ZZ TOP At PineWood Bowl

courtesy of AP images

ZZ TOP COMING TO LINCOLN
AUGUST 7

Tickets on sale Friday, April 20 at 10 a.m. 

(Lincoln, NE) – SMG-Lincoln and Mammoth Live announced today ZZ TOP, a/k/a “That Little Ol’ Band From Texas,” is returning to Pinewood Bowl Theater in Lincoln, NE on Tuesday, August 7.

ZZ TOP lays undisputed claim to being the longest running major rock band with original personnel intact and, in 2004, the Texas trio was inducted into the Rock and Roll Hall of Fame. Of course, there are only three of them – Billy F Gibbons, Dusty Hill, Frank Beard — but it’s still a remarkable achievement that they’re still very much together after almost 50 years of rock, blues, and boogie on the road and in the studio. “Yeah,” says Billy, guitarist extraordinaire, “we’re the same three guys, bashing out the same three chords.” With the release of each of their albums, the band has explored new ground in terms of both their sonic approach and the material they’ve recorded. ZZ TOP is the same but always changing.

It was in Houston in the waning days of 1969 that ZZ TOP coalesced from the core of two rival bands, Billy’s Moving Sidewalks and Frank and Dusty’s American Blues. The new group went on to record the appropriately titled ZZ Top’s First Album and Rio Grande Mud that reflected their strong blues roots. Their third, 1973’s Tres Hombres, catapulted them to national attention with the hit “La Grange,” still one of the band’s signature pieces today. The song is unabashed elemental boogie, celebrating the institution that came to be known as “the best little whorehouse in Texas.” Their next hit was “Tush,” a song about, well, let’s just say the pursuit of “the good life” that was featured on their Fandango! album, released in 1975. The band’s momentum and success built during its first decade, culminating in the legendary “World Wide Texas Tour,” a production that included a longhorn steer, a buffalo, buzzards, rattlesnakes, and a Texas-shaped stage. As a touring unit, they’ve been without peer over the years, having performed before millions of fans through North America on numerous epochal tours as well as overseas where they’ve enthralled audiences from Slovenia to Argentina, from Australia to Sweden, from Russia to Japan and most points in between. Their iconography – beards, cars, girls and that magic keychain – seems to transcend all bounds of geography and language.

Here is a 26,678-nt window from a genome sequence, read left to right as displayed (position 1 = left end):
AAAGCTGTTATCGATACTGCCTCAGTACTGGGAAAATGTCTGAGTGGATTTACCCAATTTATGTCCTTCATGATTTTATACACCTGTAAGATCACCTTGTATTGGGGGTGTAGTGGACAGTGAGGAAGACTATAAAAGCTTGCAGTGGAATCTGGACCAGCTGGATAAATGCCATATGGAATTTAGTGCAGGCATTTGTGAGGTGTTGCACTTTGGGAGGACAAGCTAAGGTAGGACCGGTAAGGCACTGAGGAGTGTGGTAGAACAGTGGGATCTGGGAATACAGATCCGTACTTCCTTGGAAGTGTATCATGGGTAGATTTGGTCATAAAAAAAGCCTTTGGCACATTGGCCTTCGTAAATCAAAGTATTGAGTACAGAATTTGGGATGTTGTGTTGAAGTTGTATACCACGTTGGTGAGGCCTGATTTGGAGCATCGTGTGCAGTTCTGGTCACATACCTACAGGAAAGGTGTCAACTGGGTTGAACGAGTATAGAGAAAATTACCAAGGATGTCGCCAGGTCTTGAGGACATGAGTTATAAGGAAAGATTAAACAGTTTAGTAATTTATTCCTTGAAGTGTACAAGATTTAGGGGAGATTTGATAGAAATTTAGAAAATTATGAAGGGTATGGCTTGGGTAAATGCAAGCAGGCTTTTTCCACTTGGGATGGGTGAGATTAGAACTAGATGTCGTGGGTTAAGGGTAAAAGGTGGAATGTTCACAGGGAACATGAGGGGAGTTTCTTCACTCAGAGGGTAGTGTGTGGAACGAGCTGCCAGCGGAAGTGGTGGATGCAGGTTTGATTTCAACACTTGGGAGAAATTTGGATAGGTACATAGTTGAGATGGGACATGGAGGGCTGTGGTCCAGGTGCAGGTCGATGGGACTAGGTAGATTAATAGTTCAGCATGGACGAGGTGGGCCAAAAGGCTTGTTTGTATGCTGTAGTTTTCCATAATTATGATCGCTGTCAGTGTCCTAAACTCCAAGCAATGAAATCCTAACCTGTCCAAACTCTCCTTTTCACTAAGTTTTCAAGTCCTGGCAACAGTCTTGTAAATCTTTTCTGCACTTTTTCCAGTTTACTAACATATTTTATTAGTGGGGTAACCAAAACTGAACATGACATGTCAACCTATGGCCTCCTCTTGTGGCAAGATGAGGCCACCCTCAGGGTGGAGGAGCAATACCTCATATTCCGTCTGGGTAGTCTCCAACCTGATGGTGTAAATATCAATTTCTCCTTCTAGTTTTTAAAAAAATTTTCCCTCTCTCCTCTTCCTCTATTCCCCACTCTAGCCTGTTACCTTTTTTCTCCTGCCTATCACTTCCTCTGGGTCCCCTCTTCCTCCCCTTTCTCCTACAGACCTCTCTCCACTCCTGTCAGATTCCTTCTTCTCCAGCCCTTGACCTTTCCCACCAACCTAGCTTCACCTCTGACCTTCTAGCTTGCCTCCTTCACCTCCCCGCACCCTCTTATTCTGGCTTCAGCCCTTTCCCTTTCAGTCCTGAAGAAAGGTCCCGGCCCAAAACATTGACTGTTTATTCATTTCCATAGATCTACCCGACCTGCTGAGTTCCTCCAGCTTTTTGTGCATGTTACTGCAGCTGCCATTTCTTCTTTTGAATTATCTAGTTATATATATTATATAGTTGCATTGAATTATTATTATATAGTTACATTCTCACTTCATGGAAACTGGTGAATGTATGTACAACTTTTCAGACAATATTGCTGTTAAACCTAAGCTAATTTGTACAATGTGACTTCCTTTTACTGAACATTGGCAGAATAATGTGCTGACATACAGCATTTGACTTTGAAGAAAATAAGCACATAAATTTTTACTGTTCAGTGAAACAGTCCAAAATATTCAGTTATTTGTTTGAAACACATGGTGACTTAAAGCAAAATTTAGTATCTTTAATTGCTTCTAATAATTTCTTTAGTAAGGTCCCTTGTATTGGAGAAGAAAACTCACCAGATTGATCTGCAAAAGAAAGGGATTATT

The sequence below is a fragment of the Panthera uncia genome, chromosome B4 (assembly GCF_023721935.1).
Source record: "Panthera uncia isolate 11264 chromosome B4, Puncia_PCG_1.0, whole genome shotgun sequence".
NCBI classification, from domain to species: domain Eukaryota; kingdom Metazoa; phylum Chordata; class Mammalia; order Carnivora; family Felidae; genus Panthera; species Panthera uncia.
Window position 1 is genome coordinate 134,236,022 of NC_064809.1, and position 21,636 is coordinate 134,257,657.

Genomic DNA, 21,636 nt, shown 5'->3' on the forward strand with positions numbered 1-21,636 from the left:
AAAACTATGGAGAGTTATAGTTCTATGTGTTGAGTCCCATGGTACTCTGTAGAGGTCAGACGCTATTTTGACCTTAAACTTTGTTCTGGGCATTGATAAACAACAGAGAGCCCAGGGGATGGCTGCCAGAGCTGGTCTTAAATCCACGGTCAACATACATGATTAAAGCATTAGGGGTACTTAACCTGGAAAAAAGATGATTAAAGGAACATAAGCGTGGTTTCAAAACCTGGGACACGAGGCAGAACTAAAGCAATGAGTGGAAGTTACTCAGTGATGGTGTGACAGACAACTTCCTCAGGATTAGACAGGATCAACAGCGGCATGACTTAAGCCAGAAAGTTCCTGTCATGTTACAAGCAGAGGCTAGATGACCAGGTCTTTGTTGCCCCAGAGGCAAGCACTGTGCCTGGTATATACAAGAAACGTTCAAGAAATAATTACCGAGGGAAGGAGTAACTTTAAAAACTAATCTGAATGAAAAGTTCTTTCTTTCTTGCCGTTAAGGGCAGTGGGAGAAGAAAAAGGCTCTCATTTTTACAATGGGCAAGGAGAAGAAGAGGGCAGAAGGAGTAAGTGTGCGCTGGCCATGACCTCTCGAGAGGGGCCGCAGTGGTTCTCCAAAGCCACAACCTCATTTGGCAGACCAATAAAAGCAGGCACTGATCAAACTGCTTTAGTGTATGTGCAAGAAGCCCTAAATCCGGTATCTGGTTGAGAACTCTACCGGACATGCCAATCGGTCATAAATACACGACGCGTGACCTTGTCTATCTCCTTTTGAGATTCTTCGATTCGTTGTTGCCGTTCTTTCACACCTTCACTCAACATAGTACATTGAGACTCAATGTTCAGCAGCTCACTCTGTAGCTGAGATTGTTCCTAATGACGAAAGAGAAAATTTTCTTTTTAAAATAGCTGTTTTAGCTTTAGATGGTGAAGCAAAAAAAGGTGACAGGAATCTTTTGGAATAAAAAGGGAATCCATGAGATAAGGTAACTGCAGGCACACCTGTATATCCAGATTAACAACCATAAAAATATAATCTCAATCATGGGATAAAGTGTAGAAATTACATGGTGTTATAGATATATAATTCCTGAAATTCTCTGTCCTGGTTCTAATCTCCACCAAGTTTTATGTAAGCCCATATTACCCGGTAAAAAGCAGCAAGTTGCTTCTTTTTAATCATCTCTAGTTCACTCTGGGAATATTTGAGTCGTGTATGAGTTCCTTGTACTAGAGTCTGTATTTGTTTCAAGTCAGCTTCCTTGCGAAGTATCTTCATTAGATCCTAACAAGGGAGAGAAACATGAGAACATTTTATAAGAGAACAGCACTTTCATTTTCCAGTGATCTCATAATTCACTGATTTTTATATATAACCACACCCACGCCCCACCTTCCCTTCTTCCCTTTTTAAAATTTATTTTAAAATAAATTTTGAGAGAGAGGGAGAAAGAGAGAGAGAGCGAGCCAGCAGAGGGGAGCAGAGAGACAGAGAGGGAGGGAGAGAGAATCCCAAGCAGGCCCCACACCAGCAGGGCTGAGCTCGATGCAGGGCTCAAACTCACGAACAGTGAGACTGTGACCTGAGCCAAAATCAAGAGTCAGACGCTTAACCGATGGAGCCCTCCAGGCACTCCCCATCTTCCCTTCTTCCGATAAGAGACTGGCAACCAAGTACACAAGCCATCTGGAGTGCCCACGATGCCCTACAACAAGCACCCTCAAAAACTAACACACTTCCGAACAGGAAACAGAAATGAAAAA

2016 saw the release of ZZ TOP’s Live! Greatest Hits From Around The World album on Suretone, consisting of 15 songs recorded live in 13 cities across three continents. Guitar legend Jeff Beck joins the band on stage in his native London for two songs – “Rough Boy,” and a cover of Tennessee Ernie Ford’s “Sixteen Tons,” the latter of which was inspired by a hoax YouTube video claiming to be ZZ TOP and Jeff Beck playing that very song. Their rendition matches the hoax video, in what Billy describes as “a mega meta kinda thang.”

ZZ TOP’s music is always instantly recognizable, eminently powerful, profoundly soulful and 100% Texas American in derivation. The band’s support for the blues is unwavering both as interpreters of the music and preservers of its legacy. It was ZZ TOP that celebrated “founding father” Muddy Waters by turning a piece of scrap timber than had fallen from his sharecropper’s shack into a beautiful guitar, dubbed the “Muddywood.” This totem was sent on tour as a fundraising focus for The Delta Blues Museum in Clarksdale, Mississippi, site of Robert Johnson’s famed “Crossroads” encounter with the devil. ZZ TOP’s support and link to the blues remains as rock solid as the music they continue to play. They have sold millions of records over the course of their career, have been officially designated as Heroes of The State of Texas, have been referenced in countless cartoons and sitcoms and are true rock icons but, against all odds, they’re really just doing what they’ve always done. They’re real and they’re surreal and they’re ZZ

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